MIGUEL DE CERVANTES SAAVEDRA was born in the little Spanish university town of Alcalá de Henares, in 1547. His father was a poor physician with a large family and with somewhat nomadic propensities, haling his offspring about from Alcalá to various other cities, such as Valladolid, Madrid, and Seville. The chances are that Miguel did not receive a university training. It is conjectured, on fairly reasonable grounds, that he qualified for teaching and became a tutor in a school at Madrid. At all events, by 1569 he was attached to the train of the Italian prelate, Acquaviva, who had come to Spain as papal nuncio, and with the latter he went to Rome toward the end of that year.

He did not long remain there, for in 1570 he was a gentleman volunteer on one of the vessels which, under Don John of Austria, inflicted a crushing defeat upon the Turk at the battle of Lepanto. In the engagement Cervantes was wounded quite seriously in his left hand, which remained forever after somewhat crippled. Still, after a period of convalescence spent in Italy, he played a part in other campaigns. Wearying of warfare, he took ship for Spain in September of 1575, having first provided himself with letters of recommendation from his military superiors and the viceroy of Naples. These credentials, by means of which he had hoped to obtain preferment at home, proved to be his undoing, for his vessel was captured by Moorish pirates and he was carried off to Algiers, where, because of the terms of praise in which these letters spoke of him, he was deemed a person of high degree and held for an excessively large ransom.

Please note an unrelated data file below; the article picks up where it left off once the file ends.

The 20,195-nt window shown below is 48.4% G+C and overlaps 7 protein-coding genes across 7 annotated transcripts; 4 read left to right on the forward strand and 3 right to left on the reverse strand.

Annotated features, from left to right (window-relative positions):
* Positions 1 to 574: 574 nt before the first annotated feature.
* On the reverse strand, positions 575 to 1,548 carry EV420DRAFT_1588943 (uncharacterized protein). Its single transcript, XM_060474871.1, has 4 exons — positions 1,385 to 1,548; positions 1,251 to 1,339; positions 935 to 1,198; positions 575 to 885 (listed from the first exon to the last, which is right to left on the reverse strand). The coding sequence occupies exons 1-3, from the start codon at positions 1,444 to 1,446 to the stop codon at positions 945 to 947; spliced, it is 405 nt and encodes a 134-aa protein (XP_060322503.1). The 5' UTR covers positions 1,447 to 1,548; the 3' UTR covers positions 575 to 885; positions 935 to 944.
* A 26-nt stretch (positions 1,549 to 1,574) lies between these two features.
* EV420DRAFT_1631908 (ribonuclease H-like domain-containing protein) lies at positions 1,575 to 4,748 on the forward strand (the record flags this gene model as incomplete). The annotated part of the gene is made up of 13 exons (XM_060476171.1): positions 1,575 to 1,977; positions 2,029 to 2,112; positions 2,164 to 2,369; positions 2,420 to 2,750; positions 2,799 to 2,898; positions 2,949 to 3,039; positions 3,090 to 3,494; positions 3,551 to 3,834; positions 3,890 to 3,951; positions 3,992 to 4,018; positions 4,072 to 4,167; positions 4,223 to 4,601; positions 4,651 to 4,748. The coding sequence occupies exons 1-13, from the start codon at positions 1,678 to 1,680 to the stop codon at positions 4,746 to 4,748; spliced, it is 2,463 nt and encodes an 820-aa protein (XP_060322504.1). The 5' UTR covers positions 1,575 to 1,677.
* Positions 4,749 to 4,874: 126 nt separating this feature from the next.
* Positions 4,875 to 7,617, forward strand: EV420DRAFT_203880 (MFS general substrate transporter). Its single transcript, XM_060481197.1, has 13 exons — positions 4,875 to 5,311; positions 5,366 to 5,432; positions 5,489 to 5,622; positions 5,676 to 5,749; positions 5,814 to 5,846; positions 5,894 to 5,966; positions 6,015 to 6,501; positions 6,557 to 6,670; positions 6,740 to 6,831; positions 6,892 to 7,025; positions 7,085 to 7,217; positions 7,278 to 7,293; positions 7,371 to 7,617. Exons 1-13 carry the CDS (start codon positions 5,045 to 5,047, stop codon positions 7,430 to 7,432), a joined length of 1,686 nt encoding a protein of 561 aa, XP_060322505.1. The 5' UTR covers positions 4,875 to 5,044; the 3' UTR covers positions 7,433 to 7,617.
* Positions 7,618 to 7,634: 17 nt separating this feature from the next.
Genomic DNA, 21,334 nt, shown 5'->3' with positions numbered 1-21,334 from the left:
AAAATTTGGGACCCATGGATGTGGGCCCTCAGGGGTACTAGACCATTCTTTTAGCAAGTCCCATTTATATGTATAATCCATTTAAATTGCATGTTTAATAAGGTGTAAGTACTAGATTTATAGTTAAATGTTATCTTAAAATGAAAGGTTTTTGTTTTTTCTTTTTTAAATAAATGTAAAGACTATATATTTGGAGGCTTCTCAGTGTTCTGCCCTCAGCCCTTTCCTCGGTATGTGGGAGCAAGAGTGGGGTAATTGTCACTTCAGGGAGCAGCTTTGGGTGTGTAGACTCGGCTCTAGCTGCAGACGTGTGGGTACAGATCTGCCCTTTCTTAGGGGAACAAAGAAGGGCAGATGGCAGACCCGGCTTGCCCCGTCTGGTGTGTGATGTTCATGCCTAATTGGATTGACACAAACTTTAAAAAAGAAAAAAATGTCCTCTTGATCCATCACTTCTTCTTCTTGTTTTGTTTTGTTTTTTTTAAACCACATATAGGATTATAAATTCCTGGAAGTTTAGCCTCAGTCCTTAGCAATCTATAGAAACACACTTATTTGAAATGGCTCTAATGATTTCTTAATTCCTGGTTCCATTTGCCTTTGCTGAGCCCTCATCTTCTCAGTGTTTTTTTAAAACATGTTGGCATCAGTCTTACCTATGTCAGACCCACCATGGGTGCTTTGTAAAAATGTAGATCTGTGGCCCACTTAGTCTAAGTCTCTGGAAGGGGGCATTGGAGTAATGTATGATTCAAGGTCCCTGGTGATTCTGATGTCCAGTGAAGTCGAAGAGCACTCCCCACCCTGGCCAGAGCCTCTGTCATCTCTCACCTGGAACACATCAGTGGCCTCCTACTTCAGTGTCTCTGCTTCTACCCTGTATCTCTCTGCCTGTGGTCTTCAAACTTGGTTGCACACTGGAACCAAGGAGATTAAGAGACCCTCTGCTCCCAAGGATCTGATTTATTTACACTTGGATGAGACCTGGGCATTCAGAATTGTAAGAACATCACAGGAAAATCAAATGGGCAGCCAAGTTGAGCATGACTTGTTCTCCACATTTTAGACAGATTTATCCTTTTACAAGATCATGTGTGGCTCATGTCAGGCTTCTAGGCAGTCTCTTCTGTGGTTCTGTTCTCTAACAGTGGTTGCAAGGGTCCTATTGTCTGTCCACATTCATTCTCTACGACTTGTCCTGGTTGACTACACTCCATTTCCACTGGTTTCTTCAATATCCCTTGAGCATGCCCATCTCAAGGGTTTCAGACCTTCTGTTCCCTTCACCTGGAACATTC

As his family and his friends could not raise the exorbitant sum demanded for his release, he remained five years a captive at Algiers, passing through most varied experiences. Finally, as a result of a happy chance, he was liberated and could return to Spain. He has himself adverted to the manner of his life as a slave at Algiers in his play, “El trato de Argel,” and in the episode of “El cautivo” in “Don Quixote,” and tradition has even more to say respecting it. It would seem that he headed many attempts at escape on the part of the Christian captives and nevertheless was not subjected to the penalties for such attempts, of which empalement was the most usual. Possibly his captors regarded him as a madman and therefore, according to Mohammedan ideas, exempt from punishment for his offenses.

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